With the support of the National Taiwan Museum of Fine Arts' 2019 Digital Art Creation Competition Program, a multimedia installation called "Once Lake — Field Now" by Kaohsiung-born artist Chen Han-sheng (陳漢聲) will be screened at the museum's Gallery 108 from May 4 through July 14.
In his curatorial statement, Chen explains that "Hudi (湖底)," or "bottom of lake," is the general named used by the people of his hometown Dashe (大社) when referring to Tsuiping Village (翠屏村), and "Jianshanjiao (尖山腳)," or "foot of a pointy hill," is the name of a small hill located near the 3rd Public Cemetery.
A plot of farmland next to Jianshanjiao was passed down in Chen's family since his grandfather's days, but his father had difficulty farming the land and chose to lease it out instead to a shepherd. As the grandson of possibly the family's last farmer, Chen decided to reinterpret his memories of that plot of land by projecting creative artwork and gathered objects, which were then juxtaposed with real-time images and animations.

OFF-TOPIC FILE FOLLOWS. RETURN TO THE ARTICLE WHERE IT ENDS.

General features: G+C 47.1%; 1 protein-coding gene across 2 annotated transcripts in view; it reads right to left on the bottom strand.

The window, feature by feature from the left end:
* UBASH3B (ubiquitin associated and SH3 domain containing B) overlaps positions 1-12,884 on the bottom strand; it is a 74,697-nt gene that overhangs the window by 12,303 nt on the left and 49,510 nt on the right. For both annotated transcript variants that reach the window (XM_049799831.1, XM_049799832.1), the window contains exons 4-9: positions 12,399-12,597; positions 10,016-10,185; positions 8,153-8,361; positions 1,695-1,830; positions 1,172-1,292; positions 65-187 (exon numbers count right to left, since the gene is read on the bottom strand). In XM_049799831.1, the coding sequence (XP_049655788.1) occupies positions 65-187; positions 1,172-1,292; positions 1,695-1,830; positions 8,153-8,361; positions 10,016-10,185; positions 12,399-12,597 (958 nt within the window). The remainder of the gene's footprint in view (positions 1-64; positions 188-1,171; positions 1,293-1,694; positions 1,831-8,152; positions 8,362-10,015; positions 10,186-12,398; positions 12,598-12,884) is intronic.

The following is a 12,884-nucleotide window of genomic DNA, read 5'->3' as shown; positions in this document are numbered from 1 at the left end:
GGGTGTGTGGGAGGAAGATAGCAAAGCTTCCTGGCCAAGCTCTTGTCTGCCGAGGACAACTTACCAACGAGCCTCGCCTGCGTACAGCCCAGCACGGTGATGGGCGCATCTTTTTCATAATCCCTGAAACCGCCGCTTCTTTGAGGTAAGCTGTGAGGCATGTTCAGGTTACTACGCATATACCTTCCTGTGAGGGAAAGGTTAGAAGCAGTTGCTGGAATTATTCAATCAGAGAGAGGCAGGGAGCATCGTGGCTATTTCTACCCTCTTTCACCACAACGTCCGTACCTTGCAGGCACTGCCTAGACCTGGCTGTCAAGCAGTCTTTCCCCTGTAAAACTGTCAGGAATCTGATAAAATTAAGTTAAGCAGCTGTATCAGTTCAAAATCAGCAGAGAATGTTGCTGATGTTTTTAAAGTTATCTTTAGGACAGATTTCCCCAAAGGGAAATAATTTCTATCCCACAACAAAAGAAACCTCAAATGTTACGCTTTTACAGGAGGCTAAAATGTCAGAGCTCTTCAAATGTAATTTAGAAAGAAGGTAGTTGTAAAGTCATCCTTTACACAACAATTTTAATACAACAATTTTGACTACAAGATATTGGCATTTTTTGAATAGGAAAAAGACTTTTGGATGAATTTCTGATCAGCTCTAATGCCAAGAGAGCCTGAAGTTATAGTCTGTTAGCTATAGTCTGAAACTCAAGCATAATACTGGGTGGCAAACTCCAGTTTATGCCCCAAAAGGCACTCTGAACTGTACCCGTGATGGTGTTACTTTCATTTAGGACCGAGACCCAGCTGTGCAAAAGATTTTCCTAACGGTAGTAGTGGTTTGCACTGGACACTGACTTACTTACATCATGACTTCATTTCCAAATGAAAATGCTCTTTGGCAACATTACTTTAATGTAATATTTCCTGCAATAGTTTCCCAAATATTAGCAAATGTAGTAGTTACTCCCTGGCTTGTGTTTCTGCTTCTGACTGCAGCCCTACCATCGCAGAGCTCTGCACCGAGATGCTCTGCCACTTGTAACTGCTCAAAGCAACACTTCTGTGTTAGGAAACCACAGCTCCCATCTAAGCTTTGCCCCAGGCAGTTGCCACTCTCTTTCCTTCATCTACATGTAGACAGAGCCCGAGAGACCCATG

A state of co-existence is thereby constructed, having risen from the artist's feelings of being confronted with something that can't be explained. To convey this unease, Chen contrasted animated images of traditional twinned flowers with realistic landscapes of his hometown. Divided by temporal differences, the installation requires the viewer to exert a certain degree of effort to align and sync the layers of imagery.
Chen, 31, is a Kaohsiung native who works with experimental animation and mixed media kinetic installations. Incorporating his own background and identity, his works often touch upon the themes of agriculture and the coexistence of humanity with nature. Responding to gender issues that have stacked up over the years, he has also organized several projects aimed at starting conversation through curation and art production.
‘Chen Han-sheng: Once Lake — Field Now’